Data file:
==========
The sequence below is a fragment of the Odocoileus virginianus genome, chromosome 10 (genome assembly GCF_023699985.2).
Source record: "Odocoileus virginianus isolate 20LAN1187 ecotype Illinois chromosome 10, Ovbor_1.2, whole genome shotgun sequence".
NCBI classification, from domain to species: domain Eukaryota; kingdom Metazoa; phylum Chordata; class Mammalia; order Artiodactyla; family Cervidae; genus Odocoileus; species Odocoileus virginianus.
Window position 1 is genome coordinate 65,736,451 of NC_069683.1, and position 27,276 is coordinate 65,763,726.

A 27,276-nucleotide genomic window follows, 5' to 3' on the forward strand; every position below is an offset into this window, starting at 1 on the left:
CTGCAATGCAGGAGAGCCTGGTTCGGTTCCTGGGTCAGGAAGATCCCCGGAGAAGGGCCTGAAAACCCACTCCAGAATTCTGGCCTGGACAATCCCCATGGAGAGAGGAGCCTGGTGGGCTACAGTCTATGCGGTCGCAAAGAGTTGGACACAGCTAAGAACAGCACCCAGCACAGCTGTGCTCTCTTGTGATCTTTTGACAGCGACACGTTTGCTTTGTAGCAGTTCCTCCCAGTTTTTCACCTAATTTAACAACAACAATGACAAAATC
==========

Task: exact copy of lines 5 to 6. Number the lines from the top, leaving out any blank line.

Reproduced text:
A 27,276-nucleotide genomic window follows, 5' to 3' on the forward strand; every position below is an offset into this window, starting at 1 on the left:
CTGCAATGCAGGAGAGCCTGGTTCGGTTCCTGGGTCAGGAAGATCCCCGGAGAAGGGCCTGAAAACCCACTCCAGAATTCTGGCCTGGACAATCCCCATGGAGAGAGGAGCCTGGTGGGCTACAGTCTATGCGGTCGCAAAGAGTTGGACACAGCTAAGAACAGCACCCAGCACAGCTGTGCTCTCTTGTGATCTTTTGACAGCGACACGTTTGCTTTGTAGCAGTTCCTCCCAGTTTTTCACCTAATTTAACAACAACAATGACAAAATC